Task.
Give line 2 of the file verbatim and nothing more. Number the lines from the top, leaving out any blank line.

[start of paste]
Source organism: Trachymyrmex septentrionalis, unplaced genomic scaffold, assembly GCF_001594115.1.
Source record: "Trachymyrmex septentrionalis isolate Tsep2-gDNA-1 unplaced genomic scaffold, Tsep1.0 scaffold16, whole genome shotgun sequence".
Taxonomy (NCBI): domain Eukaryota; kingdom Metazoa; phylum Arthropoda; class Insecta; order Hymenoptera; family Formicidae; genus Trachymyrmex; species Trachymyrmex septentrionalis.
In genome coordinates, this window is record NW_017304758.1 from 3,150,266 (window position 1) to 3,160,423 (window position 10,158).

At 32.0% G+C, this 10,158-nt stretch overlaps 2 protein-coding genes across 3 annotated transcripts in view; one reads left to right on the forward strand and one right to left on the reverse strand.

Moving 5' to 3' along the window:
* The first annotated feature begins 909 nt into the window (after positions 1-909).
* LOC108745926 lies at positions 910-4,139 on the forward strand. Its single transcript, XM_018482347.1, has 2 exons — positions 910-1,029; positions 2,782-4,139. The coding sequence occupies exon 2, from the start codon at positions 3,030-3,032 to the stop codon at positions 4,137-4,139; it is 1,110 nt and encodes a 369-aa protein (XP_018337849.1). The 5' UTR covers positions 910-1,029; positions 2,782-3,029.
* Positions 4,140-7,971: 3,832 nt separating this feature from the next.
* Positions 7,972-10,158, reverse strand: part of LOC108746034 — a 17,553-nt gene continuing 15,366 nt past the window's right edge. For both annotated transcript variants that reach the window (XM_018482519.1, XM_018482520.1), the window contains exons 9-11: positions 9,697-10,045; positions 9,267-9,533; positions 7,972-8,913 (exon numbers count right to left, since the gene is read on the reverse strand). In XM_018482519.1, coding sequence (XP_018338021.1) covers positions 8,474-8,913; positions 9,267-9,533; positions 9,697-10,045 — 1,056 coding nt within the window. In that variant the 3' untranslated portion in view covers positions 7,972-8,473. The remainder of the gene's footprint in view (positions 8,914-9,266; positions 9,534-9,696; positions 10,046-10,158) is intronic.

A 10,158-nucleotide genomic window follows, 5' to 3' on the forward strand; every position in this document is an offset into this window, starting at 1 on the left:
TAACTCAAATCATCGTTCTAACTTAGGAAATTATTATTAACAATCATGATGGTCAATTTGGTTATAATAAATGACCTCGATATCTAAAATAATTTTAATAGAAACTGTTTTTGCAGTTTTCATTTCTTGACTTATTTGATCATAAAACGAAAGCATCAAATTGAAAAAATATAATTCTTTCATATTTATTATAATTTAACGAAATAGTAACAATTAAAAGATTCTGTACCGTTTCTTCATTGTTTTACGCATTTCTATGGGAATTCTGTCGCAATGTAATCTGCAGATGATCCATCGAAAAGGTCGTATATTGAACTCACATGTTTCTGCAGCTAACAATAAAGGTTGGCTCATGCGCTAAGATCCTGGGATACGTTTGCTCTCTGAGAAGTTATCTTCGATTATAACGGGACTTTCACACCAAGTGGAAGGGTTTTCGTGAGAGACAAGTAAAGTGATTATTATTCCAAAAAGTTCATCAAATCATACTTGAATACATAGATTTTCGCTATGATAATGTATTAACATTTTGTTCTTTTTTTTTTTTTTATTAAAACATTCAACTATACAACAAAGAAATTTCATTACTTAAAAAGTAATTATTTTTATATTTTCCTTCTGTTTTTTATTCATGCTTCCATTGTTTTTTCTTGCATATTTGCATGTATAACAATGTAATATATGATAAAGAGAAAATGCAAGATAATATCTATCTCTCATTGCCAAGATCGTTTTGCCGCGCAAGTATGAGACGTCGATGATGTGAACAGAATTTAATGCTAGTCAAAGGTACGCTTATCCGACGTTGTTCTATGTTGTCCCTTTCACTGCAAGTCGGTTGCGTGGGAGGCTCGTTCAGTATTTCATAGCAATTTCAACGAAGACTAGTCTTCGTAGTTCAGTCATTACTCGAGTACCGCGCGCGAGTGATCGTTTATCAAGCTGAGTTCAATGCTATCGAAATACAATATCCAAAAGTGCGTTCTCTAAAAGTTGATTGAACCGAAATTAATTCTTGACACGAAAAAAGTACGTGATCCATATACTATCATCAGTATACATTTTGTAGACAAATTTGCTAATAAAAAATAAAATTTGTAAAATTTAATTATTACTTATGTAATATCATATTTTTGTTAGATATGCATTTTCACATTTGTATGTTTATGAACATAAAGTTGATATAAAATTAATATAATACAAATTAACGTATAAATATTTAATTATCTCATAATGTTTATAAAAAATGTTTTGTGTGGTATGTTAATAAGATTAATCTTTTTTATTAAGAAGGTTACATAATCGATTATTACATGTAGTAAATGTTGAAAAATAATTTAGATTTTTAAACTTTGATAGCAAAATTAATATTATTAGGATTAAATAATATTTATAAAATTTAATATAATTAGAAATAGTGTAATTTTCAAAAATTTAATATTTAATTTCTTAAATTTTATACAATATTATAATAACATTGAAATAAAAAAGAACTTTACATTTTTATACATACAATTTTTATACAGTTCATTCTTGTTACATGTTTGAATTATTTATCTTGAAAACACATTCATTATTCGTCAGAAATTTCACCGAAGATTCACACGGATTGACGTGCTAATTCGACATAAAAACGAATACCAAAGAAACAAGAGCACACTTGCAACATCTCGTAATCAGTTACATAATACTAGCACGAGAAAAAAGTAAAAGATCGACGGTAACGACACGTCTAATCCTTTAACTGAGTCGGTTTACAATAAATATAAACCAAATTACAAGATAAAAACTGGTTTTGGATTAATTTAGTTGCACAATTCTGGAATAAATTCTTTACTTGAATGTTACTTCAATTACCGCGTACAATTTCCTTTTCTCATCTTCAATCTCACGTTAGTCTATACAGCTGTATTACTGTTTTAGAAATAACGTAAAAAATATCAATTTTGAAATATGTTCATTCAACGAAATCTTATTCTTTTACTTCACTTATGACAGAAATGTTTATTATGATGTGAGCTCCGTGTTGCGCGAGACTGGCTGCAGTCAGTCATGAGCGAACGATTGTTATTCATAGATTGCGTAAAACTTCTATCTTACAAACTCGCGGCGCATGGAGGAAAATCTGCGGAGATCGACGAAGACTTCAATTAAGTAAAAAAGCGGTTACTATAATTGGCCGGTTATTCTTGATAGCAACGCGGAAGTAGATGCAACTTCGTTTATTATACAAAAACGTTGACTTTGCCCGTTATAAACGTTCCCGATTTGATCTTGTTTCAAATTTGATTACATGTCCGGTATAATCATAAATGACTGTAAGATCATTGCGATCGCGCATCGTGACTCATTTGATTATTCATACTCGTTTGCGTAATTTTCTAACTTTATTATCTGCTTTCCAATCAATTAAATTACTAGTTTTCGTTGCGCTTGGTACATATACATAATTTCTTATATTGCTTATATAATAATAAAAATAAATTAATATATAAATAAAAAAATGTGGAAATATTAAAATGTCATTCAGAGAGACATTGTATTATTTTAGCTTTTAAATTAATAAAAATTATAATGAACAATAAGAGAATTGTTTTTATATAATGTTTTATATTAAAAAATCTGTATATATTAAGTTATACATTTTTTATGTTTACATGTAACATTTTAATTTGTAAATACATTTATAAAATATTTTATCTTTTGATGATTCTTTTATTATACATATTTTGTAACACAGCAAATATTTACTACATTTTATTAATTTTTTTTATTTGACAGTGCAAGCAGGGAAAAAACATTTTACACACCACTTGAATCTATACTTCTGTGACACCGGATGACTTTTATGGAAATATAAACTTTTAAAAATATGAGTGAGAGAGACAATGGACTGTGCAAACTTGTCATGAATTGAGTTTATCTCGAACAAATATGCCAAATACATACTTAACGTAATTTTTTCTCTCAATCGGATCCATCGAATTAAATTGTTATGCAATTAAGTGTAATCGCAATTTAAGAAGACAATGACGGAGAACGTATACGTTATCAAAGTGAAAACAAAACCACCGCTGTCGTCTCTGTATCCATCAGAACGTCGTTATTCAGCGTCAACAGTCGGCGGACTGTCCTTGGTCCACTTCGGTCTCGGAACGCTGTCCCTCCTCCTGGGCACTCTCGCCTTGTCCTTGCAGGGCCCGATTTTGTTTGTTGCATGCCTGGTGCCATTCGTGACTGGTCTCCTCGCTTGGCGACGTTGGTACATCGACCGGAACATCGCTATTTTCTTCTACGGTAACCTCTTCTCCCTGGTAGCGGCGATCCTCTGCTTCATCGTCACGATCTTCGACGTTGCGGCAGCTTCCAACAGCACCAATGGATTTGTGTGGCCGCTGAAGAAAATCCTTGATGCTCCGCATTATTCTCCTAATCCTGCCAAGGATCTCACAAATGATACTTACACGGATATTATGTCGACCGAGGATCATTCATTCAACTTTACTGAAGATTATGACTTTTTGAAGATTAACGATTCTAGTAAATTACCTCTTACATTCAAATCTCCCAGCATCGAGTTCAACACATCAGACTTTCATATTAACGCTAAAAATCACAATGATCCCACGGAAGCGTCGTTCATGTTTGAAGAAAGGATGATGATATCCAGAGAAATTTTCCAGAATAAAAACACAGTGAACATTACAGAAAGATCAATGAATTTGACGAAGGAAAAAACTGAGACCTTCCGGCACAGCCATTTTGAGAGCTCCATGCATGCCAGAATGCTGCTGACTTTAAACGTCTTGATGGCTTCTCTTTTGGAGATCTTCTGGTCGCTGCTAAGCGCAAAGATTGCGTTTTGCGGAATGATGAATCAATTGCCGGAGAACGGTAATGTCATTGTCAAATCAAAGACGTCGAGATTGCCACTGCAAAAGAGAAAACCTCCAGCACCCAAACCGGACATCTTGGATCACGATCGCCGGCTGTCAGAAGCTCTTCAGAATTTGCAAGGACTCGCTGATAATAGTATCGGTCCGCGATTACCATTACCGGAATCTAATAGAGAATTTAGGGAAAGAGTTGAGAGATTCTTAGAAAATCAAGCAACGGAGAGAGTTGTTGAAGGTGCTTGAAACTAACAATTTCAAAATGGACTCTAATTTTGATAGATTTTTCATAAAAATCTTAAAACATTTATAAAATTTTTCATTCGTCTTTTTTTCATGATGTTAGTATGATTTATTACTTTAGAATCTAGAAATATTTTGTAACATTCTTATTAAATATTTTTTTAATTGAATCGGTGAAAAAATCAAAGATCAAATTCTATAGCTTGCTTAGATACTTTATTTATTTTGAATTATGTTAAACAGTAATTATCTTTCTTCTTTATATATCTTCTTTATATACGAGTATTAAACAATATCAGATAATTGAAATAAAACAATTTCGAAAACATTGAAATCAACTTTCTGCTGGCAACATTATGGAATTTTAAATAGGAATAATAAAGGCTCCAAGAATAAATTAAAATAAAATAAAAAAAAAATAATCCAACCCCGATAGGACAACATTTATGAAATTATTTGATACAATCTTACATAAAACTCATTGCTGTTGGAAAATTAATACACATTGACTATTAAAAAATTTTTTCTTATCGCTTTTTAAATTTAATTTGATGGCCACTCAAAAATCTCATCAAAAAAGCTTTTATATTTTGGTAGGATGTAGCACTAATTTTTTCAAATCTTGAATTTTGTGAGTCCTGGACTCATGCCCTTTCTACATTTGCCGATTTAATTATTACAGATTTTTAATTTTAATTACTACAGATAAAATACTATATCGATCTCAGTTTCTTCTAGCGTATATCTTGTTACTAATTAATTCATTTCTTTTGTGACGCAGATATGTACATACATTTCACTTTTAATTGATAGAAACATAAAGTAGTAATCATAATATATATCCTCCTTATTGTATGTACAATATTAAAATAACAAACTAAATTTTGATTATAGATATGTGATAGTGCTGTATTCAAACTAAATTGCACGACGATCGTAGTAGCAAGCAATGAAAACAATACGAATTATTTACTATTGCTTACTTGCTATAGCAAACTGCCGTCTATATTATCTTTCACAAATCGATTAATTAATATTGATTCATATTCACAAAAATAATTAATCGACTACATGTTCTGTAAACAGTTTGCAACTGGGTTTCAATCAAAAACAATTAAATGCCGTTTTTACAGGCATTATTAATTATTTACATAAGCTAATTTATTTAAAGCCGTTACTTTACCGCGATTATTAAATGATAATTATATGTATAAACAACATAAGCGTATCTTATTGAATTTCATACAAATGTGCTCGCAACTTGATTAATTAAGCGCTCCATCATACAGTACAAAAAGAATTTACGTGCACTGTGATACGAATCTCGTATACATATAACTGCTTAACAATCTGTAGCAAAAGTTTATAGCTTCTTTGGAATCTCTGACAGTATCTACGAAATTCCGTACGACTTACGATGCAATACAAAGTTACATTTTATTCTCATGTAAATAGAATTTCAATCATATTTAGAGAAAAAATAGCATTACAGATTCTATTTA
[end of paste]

Source record: "Trachymyrmex septentrionalis isolate Tsep2-gDNA-1 unplaced genomic scaffold, Tsep1.0 scaffold16, whole genome shotgun sequence".